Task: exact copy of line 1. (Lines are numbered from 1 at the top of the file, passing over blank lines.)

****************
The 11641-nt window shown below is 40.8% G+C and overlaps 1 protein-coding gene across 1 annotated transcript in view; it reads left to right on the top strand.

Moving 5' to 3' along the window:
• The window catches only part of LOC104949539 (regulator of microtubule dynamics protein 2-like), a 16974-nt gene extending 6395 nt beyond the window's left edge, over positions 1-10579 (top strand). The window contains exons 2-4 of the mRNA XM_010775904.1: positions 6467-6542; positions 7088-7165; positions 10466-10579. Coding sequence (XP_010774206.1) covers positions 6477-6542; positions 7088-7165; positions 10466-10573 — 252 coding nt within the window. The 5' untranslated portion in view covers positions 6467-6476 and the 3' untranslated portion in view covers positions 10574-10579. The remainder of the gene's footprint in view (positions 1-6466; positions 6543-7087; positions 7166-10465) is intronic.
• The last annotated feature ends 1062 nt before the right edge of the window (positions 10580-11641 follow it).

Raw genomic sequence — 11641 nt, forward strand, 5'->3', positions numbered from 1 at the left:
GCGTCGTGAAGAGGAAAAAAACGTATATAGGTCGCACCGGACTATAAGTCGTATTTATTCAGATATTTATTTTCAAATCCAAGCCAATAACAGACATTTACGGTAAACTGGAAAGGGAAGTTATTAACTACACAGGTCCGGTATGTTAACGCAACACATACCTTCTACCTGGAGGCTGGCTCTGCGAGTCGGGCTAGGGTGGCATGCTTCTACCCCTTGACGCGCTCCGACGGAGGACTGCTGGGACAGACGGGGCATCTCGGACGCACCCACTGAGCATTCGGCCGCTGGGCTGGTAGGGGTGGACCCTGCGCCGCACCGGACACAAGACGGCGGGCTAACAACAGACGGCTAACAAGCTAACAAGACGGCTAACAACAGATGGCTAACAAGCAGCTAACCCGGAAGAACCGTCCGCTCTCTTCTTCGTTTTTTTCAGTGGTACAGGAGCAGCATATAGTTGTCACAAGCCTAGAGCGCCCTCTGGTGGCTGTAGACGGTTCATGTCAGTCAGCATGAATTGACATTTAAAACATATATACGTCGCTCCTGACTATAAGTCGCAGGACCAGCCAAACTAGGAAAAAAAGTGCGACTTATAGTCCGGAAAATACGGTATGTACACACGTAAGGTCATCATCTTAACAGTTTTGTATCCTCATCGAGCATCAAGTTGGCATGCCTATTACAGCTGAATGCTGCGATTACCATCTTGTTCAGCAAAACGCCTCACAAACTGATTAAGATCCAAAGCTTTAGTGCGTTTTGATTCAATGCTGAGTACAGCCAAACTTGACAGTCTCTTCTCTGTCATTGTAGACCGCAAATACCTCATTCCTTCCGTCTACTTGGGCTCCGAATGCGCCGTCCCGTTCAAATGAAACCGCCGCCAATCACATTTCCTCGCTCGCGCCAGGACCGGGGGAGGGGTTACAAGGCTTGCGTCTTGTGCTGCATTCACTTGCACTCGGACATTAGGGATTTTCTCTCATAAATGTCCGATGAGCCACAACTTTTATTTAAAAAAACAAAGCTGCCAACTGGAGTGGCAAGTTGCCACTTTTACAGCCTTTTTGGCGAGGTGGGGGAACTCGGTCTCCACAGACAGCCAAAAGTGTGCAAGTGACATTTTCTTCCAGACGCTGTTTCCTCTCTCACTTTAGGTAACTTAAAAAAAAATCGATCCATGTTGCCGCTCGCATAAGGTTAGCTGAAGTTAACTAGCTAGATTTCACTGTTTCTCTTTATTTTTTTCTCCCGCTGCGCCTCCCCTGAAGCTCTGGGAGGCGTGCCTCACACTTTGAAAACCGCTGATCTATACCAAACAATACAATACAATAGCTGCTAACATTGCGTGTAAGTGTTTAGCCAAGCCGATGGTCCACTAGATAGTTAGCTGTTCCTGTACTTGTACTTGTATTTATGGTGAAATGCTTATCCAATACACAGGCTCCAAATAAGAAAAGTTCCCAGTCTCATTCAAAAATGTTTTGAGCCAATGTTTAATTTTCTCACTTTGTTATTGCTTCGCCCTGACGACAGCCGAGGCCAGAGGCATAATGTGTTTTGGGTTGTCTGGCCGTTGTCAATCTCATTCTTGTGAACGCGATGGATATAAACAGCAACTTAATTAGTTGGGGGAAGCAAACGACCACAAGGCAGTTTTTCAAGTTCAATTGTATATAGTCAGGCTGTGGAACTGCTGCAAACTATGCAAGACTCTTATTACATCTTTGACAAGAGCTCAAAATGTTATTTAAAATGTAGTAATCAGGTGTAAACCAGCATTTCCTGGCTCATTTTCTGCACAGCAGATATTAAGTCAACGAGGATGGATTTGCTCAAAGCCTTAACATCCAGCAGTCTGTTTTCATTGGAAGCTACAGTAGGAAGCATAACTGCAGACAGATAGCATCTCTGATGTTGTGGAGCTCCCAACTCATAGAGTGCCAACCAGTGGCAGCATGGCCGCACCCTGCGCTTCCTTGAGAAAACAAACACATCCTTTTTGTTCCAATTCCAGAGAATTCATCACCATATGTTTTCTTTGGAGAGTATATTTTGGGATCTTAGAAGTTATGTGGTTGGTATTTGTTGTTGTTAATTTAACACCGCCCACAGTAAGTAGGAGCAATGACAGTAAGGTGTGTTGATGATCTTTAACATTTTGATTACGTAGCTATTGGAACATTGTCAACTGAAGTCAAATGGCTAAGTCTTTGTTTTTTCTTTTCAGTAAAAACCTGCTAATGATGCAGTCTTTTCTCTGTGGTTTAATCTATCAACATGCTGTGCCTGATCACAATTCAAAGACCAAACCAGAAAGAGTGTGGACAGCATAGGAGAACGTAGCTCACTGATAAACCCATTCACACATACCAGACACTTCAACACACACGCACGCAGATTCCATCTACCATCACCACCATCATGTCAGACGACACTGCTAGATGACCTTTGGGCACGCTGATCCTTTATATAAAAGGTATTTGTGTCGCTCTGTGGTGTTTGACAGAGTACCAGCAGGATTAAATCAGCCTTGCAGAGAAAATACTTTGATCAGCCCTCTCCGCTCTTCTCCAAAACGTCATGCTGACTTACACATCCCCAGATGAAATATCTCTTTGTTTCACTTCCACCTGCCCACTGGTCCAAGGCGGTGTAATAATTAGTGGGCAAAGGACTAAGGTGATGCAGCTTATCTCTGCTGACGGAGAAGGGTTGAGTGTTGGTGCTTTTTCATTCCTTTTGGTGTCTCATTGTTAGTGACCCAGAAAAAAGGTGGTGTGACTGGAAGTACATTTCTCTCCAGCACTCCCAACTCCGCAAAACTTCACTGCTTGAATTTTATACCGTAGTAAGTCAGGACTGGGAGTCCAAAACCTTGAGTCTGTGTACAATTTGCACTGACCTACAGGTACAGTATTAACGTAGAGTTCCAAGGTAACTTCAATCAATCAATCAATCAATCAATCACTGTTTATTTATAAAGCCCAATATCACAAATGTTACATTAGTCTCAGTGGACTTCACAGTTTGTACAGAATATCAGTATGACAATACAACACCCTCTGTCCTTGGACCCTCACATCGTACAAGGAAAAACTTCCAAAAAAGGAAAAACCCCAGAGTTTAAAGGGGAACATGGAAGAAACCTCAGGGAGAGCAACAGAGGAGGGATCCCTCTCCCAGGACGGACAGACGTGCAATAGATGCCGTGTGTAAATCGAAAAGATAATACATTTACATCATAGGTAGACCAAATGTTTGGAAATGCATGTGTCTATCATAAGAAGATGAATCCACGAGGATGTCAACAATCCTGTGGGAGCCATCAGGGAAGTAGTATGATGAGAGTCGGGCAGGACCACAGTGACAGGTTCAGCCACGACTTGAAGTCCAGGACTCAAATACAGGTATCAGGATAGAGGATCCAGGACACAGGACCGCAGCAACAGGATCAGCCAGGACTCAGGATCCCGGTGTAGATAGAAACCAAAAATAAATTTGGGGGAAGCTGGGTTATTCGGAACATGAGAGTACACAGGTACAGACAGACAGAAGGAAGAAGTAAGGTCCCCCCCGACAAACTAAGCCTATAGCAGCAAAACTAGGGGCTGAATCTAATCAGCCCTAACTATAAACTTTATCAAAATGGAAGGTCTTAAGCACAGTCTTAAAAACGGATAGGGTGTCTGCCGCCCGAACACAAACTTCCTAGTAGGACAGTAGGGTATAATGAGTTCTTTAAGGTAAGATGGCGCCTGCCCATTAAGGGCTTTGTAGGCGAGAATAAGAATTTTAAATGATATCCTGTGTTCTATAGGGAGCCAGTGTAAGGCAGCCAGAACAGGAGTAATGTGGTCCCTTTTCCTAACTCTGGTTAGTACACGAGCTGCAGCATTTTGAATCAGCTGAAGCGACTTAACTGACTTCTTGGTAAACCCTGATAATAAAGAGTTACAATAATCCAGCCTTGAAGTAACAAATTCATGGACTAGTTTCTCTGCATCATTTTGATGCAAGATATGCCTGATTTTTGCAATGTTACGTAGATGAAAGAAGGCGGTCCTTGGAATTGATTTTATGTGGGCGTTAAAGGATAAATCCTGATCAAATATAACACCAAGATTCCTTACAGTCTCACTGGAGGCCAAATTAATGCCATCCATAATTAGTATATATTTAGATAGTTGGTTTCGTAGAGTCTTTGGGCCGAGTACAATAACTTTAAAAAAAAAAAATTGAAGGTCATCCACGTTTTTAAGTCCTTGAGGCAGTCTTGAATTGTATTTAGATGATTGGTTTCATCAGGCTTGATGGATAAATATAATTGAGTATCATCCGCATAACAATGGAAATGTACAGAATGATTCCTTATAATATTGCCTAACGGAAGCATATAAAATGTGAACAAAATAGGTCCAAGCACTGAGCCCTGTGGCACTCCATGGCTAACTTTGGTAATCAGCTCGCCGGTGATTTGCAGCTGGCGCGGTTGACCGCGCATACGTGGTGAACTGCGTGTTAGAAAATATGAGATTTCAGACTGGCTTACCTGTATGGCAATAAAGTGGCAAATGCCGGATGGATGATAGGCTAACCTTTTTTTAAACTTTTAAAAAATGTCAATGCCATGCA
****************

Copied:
The 11641-nt window shown below is 40.8% G+C and overlaps 1 protein-coding gene across 1 annotated transcript in view; it reads left to right on the top strand.